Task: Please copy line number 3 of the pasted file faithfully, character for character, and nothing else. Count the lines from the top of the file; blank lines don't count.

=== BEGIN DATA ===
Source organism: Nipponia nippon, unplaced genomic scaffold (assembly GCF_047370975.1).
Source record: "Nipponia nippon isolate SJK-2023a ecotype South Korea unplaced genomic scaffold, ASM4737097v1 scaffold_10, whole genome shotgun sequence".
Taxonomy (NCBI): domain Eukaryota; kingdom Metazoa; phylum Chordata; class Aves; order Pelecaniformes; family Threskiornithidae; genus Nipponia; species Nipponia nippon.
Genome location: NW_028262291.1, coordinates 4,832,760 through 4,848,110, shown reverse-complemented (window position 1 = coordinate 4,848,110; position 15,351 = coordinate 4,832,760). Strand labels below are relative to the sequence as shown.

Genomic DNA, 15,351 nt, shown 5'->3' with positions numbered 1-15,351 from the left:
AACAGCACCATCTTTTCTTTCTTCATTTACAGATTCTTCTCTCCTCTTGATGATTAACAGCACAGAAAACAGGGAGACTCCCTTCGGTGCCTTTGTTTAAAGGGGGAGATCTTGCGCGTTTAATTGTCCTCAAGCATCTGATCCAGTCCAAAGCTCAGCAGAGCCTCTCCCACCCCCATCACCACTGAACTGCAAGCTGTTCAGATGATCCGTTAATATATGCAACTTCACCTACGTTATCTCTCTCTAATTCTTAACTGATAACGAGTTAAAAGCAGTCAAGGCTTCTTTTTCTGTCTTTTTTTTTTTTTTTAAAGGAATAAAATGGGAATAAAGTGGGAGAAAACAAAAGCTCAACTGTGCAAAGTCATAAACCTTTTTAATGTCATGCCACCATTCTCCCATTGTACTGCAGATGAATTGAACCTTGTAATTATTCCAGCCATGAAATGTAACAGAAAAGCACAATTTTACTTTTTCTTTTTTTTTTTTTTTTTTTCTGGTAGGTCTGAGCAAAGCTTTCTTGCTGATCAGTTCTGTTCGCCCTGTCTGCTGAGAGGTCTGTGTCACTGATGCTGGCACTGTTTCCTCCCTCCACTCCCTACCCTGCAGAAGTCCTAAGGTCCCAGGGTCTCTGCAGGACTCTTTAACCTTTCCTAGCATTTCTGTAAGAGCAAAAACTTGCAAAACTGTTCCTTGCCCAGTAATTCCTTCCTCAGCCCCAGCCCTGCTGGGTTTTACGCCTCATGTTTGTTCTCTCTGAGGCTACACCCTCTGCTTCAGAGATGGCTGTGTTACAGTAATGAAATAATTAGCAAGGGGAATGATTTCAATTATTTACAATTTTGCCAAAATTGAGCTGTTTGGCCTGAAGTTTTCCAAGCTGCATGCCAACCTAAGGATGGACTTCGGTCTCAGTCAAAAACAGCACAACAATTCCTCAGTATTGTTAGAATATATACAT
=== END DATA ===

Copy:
Taxonomy (NCBI): domain Eukaryota; kingdom Metazoa; phylum Chordata; class Aves; order Pelecaniformes; family Threskiornithidae; genus Nipponia; species Nipponia nippon.